Safe flea control, cont.

30 09 2008

Below the body copy is a list with a few more links on (un)safe flea control, some of which I accessed previously, others, only tonight. Good info.

To repeat, AVOID organophosphates such as tetrachlorvinphos, as well as those chems I listed in the previous post. It seems as if many sites agree that the chemicals in many of the monthly topical or oral treatments are pretty safe, and the IGRs are very safe. A number of the sites listed above and yesterday offer comparisons of the various treatments, so make sure to consider what would work best for your animal. As mentioned, I went with Advantage (combined with Zodiac Spot-On) because it seemed the best bet for my old cats, but some might prefer to deliver the medicine by pill, or simply prefer Frontline or Bio-Spot.

Oh, and I neglected to mention the product with the tetrachlorvinphos: It was a Hartz spray (I don’t remember exactly which one, because I returned it to MegaPetStore.) Bad Hartz! Very bad Hartz!

Anyway, the combo of imidacloprid to kill the adult fleas and methoprene to zap the eggs seems to be the ticket: cats are still flea-free, and while their necks were greasy for a few days, that seems to be dissipating. I do notice a slight odor on Skinny Cat; she doesn’t reek, but if her neck nears my nose, I smell a distinct, slightly piney-mothball aroma.

Not that I’m complaining—anything is better than bugs. We’ll all just have to put up with greasy necks and that aroma for the neck few months. Totally worth it.

One caution, however, about the spray (containing a 0.5% concentration of permethrin, along with a low dose of methoprene): I may have to discontinue use of this, or find something else. Although I wore gloves while spraying the shit out of everything, waited for everything to dry, and covered the chairs & mattress with laundered seat covers and sheets, I think some of got into my skin: My hands are tingly with a slight burning sensation. Nothing awful, but it is enough to be noticeable.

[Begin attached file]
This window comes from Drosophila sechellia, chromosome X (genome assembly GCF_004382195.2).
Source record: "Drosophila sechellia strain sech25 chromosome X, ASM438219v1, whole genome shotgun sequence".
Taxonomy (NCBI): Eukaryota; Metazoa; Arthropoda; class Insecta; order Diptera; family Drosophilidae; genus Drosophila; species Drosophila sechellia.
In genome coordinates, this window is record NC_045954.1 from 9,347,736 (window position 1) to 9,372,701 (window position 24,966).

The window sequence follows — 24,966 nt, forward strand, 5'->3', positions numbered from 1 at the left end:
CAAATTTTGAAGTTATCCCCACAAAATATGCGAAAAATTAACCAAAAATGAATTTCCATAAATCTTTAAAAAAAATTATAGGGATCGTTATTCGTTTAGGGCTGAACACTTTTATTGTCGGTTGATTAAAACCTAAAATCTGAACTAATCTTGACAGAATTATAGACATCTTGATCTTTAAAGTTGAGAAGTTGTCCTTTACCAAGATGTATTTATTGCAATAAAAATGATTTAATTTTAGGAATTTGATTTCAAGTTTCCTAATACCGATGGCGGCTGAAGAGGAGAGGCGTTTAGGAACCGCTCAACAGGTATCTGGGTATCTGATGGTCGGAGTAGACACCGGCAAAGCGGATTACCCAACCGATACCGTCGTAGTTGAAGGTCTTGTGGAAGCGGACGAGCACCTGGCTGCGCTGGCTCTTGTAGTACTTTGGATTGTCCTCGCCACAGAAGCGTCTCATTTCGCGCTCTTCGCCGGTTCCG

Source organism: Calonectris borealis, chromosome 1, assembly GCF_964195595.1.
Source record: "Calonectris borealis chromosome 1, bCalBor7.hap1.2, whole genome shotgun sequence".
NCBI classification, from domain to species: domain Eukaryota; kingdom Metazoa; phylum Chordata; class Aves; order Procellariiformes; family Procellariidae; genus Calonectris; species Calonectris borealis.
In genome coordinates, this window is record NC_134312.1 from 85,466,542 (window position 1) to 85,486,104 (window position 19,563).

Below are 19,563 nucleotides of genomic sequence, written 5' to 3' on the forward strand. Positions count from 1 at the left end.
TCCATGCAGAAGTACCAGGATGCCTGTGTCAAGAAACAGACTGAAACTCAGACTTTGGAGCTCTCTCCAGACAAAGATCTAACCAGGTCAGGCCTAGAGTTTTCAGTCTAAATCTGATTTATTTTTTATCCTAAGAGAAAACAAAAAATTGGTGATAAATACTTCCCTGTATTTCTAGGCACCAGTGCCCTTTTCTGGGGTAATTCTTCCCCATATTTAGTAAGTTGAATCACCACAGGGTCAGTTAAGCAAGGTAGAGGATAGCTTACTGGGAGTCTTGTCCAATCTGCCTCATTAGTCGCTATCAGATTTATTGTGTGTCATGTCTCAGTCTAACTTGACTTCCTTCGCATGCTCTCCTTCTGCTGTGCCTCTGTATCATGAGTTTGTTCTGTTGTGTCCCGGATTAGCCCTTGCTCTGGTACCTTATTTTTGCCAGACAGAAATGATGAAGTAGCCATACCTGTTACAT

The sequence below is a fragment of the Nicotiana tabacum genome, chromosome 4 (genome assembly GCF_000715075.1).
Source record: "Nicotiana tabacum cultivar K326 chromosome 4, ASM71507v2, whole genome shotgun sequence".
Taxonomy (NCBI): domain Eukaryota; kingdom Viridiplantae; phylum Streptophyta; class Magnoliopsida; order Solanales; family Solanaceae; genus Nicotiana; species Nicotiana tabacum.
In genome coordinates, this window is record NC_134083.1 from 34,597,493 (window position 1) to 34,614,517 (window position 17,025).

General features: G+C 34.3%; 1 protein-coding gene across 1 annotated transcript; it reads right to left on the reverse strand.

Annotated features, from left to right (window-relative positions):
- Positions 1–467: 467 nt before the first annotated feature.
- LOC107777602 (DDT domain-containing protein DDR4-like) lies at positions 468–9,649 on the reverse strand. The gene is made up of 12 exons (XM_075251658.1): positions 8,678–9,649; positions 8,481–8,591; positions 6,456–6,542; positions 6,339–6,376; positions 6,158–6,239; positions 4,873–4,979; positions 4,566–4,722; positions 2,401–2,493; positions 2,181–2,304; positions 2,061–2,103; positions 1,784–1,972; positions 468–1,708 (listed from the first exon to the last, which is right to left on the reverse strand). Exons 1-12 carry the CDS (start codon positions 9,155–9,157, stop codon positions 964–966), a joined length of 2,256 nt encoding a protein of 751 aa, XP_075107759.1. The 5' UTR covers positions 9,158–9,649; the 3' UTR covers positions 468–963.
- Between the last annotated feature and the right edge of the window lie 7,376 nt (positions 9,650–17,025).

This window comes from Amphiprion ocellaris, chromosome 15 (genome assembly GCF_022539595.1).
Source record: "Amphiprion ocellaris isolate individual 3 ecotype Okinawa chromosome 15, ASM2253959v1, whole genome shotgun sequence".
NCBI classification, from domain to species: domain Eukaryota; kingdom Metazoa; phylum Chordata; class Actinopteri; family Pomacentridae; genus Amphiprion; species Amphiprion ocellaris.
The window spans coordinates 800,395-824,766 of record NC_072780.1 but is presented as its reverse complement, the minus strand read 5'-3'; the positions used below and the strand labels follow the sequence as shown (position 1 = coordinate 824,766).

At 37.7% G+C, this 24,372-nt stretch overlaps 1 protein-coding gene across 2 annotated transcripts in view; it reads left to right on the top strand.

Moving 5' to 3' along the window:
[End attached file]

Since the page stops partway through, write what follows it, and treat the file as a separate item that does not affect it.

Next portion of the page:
Then again, it could also be the methoprene—which could mean I was exposed through the topical treatment. That would suck, since the methoprene is key to killing the next generation(s) of fleas. If I desist from spraying next month, but use the topical Zodiac along with the Advantage, I can at least figure out if the permethrin is the problem. If not, well, I wasn’t planning to use the Zodiac Spot-On beyond next month (tho’ I’ll be continuing with the Advantage at least through 3 months, and perhaps 6). So. I’ll see.

I have to say, regardless, I hope never to have to think about this again.

Anyhoo, here are a few more flea & flea-i-cide related links, mainly concerning the risks of various pesticides (and hey, go university extension services!):

UC-Davis, Flea Management guidelines:

Texas Agricultural Extension, Controlling Fleas (gives info on various pesticides, but doesn’t state that some are toxic to cats & dogs):

University of Nebraska Lincoln/UNL Extension, Integrated Flea Control:

Flea Away, brief on flea pesticides:

Fleas and Ticks (I think this is where I got the list, posted yesterday, of bad chemicals; scroll down or link to ‘Toxicities’):

Humane Society of the US, What you should know about flea and tick products:

Here’s a chart I just found tonight, put out by Greenpaws (in pdf):

Natural Resources Defense Council (link in previous post):

Ohio State Extension fact sheet on fleas (good comparisons of treatments, what is the active ingredient, how applied, how long lasts, etc):

EPA info on flea pesticides: